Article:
Science and Myth

“Ethics and aesthetics are one and the same” —Wittgenstein, Tractatus, 6.42

“Whoever concerns himself with the Greeks should be ever mindful that an unrestrained thirst for knowledge for its own sake barbarizes men just as much as a hatred of knowledge.”—Nietzsche, Philosophy in the Tragic Age of the Greeks

33. Western man lacks the attitude for the ethical or aesthetic: He looks to science for the meaning of the world. Economics instructs him on how to act in it. His technology he accepts as the limits of his world.

42. Myth leaves the world as it is, but changes man’s attitude towards it. Myth provides a clarity about the world that changes man’s feeling about it. His clarity exists as a feeling, an aesthetic experience of the world. It is a clarity that leaves the world unchanged. Science, in contrast, attempts to produce a clarity absent any feeling by breaking the world down and separating it and, in the service of technology, by transforming it.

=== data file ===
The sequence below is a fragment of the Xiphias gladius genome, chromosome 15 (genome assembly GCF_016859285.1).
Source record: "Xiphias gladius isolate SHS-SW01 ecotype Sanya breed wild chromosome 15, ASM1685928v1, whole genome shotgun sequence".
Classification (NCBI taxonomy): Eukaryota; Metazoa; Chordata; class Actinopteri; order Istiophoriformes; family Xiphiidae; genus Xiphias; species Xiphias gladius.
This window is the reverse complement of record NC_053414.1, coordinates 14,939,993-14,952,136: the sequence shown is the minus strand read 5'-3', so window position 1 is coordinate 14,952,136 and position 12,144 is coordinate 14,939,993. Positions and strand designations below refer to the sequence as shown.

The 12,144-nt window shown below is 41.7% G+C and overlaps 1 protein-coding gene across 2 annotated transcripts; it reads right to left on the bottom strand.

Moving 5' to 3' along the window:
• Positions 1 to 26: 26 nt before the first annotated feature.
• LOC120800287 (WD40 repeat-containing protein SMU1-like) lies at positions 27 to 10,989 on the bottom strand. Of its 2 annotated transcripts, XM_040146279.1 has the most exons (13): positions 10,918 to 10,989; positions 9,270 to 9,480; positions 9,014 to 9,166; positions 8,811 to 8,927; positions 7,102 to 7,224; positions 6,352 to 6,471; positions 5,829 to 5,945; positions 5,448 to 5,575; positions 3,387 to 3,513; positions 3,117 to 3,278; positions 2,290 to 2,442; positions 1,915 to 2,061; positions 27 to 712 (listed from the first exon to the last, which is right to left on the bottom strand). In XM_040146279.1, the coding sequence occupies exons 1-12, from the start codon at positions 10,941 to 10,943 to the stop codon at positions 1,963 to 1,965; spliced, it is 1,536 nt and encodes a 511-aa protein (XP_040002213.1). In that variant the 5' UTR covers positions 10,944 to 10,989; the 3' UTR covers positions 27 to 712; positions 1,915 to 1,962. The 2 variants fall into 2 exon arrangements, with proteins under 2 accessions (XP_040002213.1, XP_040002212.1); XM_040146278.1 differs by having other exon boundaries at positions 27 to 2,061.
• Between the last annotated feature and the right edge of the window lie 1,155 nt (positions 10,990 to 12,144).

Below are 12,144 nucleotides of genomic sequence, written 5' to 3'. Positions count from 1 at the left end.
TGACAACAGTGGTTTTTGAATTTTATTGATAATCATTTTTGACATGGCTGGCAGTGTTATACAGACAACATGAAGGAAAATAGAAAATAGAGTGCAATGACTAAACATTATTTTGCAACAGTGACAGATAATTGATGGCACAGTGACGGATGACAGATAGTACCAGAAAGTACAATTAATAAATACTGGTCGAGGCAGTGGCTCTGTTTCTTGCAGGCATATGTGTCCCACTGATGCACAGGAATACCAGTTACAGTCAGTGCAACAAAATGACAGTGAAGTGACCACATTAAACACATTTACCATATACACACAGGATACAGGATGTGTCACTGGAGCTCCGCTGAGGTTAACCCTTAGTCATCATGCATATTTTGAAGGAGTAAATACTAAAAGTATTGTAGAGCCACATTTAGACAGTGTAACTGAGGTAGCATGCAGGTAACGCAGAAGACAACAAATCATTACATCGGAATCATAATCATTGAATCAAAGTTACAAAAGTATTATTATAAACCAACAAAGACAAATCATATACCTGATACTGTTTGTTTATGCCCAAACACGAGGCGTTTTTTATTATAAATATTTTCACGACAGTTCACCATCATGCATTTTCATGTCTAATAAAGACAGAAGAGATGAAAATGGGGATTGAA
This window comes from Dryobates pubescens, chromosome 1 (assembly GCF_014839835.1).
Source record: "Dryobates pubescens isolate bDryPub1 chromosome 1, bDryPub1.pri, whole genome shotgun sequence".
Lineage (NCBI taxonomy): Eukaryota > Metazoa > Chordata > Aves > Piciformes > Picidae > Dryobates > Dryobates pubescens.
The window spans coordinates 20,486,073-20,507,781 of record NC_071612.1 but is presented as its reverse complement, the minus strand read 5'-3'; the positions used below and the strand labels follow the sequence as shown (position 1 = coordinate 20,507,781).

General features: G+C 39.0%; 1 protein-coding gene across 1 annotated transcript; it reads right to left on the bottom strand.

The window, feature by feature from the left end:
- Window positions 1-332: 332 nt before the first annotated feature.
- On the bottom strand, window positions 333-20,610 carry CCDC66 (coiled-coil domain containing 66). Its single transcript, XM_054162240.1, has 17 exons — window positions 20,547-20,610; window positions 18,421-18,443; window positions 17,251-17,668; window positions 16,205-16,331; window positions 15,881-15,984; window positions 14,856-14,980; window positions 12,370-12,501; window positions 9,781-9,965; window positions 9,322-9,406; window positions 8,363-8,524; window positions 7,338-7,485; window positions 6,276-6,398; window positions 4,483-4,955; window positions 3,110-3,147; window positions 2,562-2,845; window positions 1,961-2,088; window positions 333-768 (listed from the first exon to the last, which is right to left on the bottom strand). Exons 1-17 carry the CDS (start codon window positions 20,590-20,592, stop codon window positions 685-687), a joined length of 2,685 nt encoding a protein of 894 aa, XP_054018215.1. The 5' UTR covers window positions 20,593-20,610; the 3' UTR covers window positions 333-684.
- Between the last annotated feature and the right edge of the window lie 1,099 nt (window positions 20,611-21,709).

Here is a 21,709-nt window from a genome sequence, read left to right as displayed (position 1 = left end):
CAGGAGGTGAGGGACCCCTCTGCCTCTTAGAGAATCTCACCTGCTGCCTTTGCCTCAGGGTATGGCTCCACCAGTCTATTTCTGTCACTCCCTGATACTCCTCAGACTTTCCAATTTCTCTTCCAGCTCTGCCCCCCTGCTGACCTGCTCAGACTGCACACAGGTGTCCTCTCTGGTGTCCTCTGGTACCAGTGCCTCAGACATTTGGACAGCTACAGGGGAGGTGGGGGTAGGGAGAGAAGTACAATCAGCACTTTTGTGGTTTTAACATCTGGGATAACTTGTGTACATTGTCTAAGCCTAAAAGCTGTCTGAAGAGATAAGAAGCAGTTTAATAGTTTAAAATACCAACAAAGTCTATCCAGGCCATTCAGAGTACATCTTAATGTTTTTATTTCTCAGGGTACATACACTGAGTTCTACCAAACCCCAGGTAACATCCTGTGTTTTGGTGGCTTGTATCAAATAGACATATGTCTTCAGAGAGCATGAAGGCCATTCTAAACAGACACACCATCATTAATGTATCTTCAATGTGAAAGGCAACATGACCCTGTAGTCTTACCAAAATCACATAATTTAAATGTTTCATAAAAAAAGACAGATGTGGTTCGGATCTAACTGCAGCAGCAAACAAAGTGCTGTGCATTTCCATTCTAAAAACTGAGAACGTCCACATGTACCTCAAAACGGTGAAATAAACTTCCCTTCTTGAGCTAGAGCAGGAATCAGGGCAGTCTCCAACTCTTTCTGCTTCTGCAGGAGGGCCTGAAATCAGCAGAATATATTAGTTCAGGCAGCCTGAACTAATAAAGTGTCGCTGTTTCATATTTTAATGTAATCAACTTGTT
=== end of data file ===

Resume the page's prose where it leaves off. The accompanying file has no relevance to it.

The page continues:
45. To be without a feeling towards the world or other men is to be without any ethics, any aesthetic sense. The man of science calls this objectivity. The man of economics calls this rationality. To Western men these are privileged and valuable positions. (These are the attributes of the autistic.)

64. Western man wants to take orders. What is orderly can be made to function more efficiently. He conceives life in terms of his systems and their smooth running. The threat to the functioning of his systems is the meaning of life.

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